For years The Panama News editorial stand is that Panama needs a constitutional convention to sort many things out. But of course the opportunity to chart a new course is no guarantee that this possibility will be wisely embraced and used. By all appearances, though, Nito’s talks for some new national accord is yet another dodge to maintain the old pecking order.

In the first instance the search for a national accord is about a social security system that’s about to go bankrupt. Why? Because it was weakened by the partial privatization instituted under the PRD administration of Martín Torrijos, with the support of the other main political factions. Writ large, the Panamanian economy is broken and was even before the coronavirus came visiting. If the intelligent economic commentary of a year ago was about who might eat the losses from all the unsold inventory – of real estate and many other things – when the virus came the country was seven months and several billion dollars deeper into debt. Now the old equations no longer work for anybody.

Yes, Panama will need a new set of agreements about how to move forward. But even as the epidemic grows into an even more powerful second wave, there are ferocious social and economic struggles just beginning to get underway. A deal between factions of the political caste and some of the rabiblanco families, no matter which publicists and “influencers” are hired, is unlikely to result in agreements that most Panamanians will accept.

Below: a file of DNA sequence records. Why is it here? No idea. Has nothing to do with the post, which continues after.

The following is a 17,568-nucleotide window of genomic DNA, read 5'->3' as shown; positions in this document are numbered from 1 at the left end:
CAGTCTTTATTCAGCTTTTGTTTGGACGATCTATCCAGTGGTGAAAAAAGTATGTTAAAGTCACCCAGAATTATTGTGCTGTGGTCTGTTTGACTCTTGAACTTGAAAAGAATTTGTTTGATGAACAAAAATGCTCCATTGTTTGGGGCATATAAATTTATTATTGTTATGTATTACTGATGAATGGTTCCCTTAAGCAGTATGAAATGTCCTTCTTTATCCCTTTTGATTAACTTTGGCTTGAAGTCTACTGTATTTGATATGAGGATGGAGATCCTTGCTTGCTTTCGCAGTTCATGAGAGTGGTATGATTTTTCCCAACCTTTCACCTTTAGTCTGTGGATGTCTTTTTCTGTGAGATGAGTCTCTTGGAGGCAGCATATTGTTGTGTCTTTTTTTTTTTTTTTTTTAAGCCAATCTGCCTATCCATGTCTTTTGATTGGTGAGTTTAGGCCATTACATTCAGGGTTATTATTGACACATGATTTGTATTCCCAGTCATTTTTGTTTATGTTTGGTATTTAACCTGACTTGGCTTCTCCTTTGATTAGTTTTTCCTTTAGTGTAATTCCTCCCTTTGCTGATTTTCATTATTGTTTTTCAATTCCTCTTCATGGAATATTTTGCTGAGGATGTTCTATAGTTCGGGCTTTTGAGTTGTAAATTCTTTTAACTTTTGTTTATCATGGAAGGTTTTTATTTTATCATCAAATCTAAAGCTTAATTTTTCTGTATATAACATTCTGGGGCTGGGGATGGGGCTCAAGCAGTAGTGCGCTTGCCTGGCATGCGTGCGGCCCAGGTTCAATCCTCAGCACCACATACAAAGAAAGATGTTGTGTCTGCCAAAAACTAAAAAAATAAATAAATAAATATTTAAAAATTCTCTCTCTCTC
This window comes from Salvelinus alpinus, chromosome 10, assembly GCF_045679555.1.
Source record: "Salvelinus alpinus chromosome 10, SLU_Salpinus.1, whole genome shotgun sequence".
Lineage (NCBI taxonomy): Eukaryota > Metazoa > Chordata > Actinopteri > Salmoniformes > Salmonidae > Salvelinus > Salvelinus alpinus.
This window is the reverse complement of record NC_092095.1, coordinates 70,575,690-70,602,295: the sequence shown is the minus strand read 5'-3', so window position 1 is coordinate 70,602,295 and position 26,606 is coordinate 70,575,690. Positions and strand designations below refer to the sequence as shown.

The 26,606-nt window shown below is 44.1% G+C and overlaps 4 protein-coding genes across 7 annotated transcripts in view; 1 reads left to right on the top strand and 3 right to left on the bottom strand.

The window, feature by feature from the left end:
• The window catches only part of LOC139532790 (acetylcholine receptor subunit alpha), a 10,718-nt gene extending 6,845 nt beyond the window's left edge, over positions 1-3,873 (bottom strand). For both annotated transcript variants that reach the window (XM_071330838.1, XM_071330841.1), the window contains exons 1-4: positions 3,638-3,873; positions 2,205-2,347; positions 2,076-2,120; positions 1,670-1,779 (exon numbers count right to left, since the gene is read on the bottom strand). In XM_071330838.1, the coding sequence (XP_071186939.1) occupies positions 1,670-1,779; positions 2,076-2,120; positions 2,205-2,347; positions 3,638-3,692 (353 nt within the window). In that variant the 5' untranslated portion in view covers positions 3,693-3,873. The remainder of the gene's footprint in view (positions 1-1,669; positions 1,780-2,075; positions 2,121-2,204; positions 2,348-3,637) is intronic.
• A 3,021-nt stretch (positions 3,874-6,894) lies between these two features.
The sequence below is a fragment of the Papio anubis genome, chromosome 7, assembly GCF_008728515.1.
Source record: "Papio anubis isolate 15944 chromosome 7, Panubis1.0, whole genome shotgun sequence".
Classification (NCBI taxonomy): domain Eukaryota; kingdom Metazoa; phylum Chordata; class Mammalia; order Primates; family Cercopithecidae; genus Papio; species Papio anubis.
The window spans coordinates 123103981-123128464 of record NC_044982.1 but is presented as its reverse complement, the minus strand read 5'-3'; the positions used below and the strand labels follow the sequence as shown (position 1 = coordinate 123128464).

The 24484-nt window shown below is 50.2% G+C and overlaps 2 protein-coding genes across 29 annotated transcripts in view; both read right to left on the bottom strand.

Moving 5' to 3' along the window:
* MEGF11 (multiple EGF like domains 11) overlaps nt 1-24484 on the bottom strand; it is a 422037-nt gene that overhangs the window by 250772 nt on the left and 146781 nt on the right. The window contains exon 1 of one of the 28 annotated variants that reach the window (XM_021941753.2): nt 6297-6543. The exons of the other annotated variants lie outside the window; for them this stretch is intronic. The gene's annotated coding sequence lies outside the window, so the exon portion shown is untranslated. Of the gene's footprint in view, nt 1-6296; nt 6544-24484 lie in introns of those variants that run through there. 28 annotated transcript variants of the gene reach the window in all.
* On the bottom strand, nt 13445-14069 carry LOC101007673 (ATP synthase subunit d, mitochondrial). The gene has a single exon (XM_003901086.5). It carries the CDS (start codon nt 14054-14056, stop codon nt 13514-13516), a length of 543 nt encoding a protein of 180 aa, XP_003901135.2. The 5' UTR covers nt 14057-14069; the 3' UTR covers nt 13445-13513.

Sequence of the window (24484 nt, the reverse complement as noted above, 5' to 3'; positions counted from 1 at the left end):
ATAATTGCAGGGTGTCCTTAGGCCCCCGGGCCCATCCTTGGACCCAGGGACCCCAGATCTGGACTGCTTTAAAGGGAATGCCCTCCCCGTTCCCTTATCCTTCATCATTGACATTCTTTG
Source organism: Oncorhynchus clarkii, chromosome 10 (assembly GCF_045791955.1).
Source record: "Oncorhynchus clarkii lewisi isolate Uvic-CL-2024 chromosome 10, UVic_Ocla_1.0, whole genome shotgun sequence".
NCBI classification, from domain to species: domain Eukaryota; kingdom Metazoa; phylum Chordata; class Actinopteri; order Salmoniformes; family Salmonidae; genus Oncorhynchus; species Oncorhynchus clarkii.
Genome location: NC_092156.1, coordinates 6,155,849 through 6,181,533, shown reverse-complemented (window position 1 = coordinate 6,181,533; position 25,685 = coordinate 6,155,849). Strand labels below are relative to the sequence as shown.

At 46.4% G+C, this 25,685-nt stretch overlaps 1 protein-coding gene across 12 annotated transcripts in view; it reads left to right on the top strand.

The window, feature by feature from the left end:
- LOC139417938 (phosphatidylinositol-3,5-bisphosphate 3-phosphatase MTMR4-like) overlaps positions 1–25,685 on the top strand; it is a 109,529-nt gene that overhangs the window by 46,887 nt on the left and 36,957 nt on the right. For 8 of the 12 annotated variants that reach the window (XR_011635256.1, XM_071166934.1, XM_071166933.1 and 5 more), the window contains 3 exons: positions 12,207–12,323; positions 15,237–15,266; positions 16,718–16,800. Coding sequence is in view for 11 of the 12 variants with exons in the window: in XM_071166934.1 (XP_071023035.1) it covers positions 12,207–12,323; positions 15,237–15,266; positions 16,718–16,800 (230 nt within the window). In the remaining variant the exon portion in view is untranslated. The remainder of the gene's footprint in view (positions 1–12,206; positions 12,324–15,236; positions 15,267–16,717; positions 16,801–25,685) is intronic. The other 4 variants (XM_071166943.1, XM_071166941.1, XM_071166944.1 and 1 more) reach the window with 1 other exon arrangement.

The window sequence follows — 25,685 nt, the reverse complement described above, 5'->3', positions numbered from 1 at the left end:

Anyone decent is antifa

A buzzword, an amorphous concept, a spin often imparted by people who don’t believe in it, those things too. But “antifa” is short for anti-fascist.

As in, against the atrocities that follow when demagogues play upon the fears of ruined middle classes, or those who think they are middle class and worry that they might be ruined by some sinister “other.”

As in, against the sort of nationalism wherein a once comfortable plurality declares itself to be the nation and designates groups and ideas to be diseases. Like the notion that certain groups, like immigrants or racial minorities or homosexuals, are cancers to be cut out. Like the notion that certain belief systems, like feminism or socialism or liberation theology, are infections to be eradicated.

As in, against bullying elevated to a social ideal, or even a religion.

Decent people are against these things, which are the stuff of fascism.


Bear in mind…

In spite of the difference between the notions of possessing the truth and being right, these two points of view have one thing in common: those who take one view or the other are not prepared to sacrifice their view to humanity or friendship in case a conflict should arise.

Hannah Arendt

Politics is the skilled use of blunt objects.

Lester B. Pearson

Reporters love a courthouse fight, in part because there is nothing like a lawsuit to put the truth on the public record.

Molly Ivins